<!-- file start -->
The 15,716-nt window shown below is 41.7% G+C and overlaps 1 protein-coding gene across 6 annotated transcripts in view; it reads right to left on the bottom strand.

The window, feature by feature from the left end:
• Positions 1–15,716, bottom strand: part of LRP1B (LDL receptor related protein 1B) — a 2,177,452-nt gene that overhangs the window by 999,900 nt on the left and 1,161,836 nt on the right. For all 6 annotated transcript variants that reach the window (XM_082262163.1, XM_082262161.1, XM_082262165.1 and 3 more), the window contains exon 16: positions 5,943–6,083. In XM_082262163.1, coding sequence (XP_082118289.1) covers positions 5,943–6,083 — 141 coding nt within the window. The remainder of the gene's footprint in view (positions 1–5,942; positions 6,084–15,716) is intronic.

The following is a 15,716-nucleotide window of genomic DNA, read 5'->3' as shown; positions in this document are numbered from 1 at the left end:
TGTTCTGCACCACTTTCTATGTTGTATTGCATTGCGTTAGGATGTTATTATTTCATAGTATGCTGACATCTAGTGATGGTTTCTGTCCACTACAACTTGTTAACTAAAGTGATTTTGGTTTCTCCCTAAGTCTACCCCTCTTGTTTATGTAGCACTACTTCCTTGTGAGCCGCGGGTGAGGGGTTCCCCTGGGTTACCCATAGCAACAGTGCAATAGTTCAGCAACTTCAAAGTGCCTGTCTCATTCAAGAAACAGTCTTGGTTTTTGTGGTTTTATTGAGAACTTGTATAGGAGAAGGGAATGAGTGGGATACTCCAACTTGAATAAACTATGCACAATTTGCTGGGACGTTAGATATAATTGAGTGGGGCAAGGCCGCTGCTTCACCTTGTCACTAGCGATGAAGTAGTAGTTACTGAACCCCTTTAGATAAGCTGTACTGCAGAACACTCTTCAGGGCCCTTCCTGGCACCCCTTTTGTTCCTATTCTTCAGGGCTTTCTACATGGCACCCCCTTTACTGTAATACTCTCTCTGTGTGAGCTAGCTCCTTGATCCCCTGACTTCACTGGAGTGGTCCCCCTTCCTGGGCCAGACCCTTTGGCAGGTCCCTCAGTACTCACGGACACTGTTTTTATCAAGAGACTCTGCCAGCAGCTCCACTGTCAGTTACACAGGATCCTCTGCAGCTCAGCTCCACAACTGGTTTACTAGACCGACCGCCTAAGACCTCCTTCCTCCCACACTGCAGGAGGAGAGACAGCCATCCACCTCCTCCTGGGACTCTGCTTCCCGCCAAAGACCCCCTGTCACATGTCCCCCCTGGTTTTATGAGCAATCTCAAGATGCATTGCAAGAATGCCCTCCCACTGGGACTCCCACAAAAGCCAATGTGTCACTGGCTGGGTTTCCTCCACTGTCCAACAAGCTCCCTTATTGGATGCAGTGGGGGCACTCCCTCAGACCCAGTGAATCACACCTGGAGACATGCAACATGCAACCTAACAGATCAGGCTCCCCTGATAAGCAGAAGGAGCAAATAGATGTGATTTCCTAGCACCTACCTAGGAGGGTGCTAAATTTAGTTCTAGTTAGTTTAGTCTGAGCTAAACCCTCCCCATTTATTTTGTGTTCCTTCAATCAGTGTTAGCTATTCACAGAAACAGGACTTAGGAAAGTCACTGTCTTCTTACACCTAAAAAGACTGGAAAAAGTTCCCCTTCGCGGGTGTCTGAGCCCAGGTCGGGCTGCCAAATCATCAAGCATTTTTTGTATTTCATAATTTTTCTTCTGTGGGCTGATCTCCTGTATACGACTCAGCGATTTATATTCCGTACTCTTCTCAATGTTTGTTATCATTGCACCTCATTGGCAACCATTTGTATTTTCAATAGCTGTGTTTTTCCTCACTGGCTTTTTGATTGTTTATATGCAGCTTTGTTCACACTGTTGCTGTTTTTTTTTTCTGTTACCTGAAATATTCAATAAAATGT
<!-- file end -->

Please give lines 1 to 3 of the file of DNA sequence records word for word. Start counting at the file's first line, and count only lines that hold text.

The 15,716-nt window shown below is 41.7% G+C and overlaps 1 protein-coding gene across 6 annotated transcripts in view; it reads right to left on the bottom strand.

The window, feature by feature from the left end:
• Positions 1–15,716, bottom strand: part of LRP1B (LDL receptor related protein 1B) — a 2,177,452-nt gene that overhangs the window by 999,900 nt on the left and 1,161,836 nt on the right. For all 6 annotated transcript variants that reach the window (XM_082262163.1, XM_082262161.1, XM_082262165.1 and 3 more), the window contains exon 16: positions 5,943–6,083. In XM_082262163.1, coding sequence (XP_082118289.1) covers positions 5,943–6,083 — 141 coding nt within the window. The remainder of the gene's footprint in view (positions 1–5,942; positions 6,084–15,716) is intronic.